Posts Tagged ‘Natalie Dormer’


Screen Shot 2016-01-08 at 3.15.30 PMRichard and CP24 anchor Nneka Elliott discuss about Leonard DiCaprio’s Oscar entry “The Revenant,” the stop motion animation of “Anomalisa” and the cinematic clearcutting of “The Forest.”

Watch the whole thing HERE!


Screen Shot 2016-01-08 at 10.28.05 AMRichard and Marci chat about Leonard DiCaprio’s Oscar entry “The Revenant,” the stop motion animation of “Anomalisa” and the cinematic clearcutting of “The Forest.”

Watch the whole thing HERE!

THE FOREST: 2 STARS. ” a good justification for clearcutting.”

Screen Shot 2016-01-05 at 10.32.04 AM“If you go out in the woods today. You’re sure of a big surprise.” The surprise in “Teddy Bear’s Picnic” is fairly benign—teddy bears eating and “having a lovely time”—but a new movie makes the woods out to be a much more surprising and scary place. Just as Hansel and Gretel ignored warnings about the woods and ended up coming across a cannibalistic witch, “The Forest” proves there’s nothing enchanting about this enchanted forest.

Set in the Aokigahara Forest, a real life place at the base of Japan’s Mount Fuji also known as the Suicide Forest, the movie sees Sara (“Game of Thrones’” Natalie Dormer) in search of her missing twin sister Jess (also played by Dormer). Sara recruits expat American Aiden (“Chicago Med’s” Taylor Kinney)—who, helpfully, is fluent in Japanese—and “suicide hike” guide Michi (Yukiyoshi Ozawa) to help her navigate the dense, dangerous woods. “People say spirits cannot rest there. They come back ANGRY!” Michi warns them to always stay on the path and insists they leave by sundown, but most ominously tells them, “The spirits make you see things and make you want to die!” Of course after locating Jess’s campsite just before dark Sara won’t leave and Aiden is too much of a gentleman to leave her there alone. Michi hightails it, leaving the two at the mercy of the forest’s bad mojo. Is what Sara is seeing real, or a dark fantasy caused by restless spirits?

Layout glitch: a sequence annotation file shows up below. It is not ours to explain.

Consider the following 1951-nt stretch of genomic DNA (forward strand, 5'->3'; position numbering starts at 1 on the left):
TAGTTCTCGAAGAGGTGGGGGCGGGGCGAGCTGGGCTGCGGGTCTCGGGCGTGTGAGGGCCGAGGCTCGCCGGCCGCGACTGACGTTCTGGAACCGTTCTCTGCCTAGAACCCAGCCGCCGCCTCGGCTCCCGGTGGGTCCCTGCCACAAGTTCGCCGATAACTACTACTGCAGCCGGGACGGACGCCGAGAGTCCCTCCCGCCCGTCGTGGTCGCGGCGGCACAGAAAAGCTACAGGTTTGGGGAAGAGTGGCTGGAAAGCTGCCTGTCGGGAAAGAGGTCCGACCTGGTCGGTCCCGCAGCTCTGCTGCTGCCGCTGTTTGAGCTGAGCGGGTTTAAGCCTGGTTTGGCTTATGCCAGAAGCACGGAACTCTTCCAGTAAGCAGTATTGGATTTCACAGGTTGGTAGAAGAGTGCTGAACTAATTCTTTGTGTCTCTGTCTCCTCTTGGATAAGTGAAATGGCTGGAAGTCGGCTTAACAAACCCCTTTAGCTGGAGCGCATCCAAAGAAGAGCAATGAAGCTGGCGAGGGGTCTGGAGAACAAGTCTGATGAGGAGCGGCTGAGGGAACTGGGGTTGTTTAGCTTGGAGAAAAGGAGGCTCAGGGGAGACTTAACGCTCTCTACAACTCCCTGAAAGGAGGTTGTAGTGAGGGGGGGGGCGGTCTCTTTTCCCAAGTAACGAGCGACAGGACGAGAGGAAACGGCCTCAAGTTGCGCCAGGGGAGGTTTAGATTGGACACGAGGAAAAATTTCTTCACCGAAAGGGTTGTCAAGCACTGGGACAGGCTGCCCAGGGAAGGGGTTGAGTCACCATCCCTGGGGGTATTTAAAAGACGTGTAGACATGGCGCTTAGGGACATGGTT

A better name for “The Forest” would have been “Hell Hike” given the hellish amount of time we watch Sara and Aiden plodding through the woods. It’s one of those movies where you often feel like something is about to happen and then… pfffffft. It’s all anticipation and little payoff. There are a handful of jump scares—loud noises designed to give you a jolt—but they don’t add much to the story or raise many goosebumps.

Perhaps if the trio of writers (Nick Antosca, Sarah Cornwell and Ben Ketai) responsible for this skimpily plotted psychological drama spent more time on creating characters we cared about (sorry Sara and Jess) or building some actual tension we could excuse the barebones plot. The idea of the suicide forest is a good one but the movie doesn’t trust us to understand the stakes and continually—and annoyingly—reminds us that going into the forest is BAD. We get it. Now scare us.

Add to that clumsy metaphors—Jess went to the forest to battle her personal demons, now Sara is battling real ones!—and you’re left with a good justification for cinematic clearcutting.


Screen Shot 2015-03-27 at 3.17.55 PMRichard’s CP24 reviews for “Get Hard,” “Home” “Boychoir” and “October Gale.”

Watch the whole thing HERE!

THE RIOT CLUB: 2 ½ STARS. “the story of class warfare needs a few more skirmishes.”

Screen Shot 2015-03-21 at 2.19.10 PM“The Riot Club” is a story of excess, contempt and aristocratic entitlement. Based on the play “Posh” by Laura Wade it centers around a fictional version Oxford University’s Bullingdon or Riot Club, a two-hundred-and-fifty-year-old drinking fraternity.

The film doesn’t come with an “Any resemblance to real persons, living or dead, is purely coincidental,” disclaimer, probably much to the chagrin of former real-life members, Prime Minister David Cameron and Mayor of London Boris Johnson.

The bulk of the movie takes place at an elaborate dinner in the backroom of a gastropub. Two first year students, ‘Milo’ Richards (Max Irons) and Alistair Ryle (Sam Claflin) are inducted into the legendarily elite club. It’s all debauched fun and games until a few perceived slights—a “ten bird roast” arrives with only nine layers and a hired call girl declines their requests—ignites a drunken, violent response.

Director Lone Scherfig takes her time getting to the meat of the matter. Setting the scene gives us a sense of time and place but feels unnecessary in terms of making the larger point of the insulation from consequences privilege can provide. Perhaps it’s a way to enrich the ham-handed message—is it really such a surprise that ultra-rich yobs can behave pretty much however they like?—or the cartoonish climax but it doesn’t add much dramatically.

The large ensemble—it’s a who’s who of young English actors, including Douglas Booth, Natalie Dormer and Jessica Brown Findlay—hold it together admirably but the story of class warfare might have been stronger if there were a few more skirmishes along the way.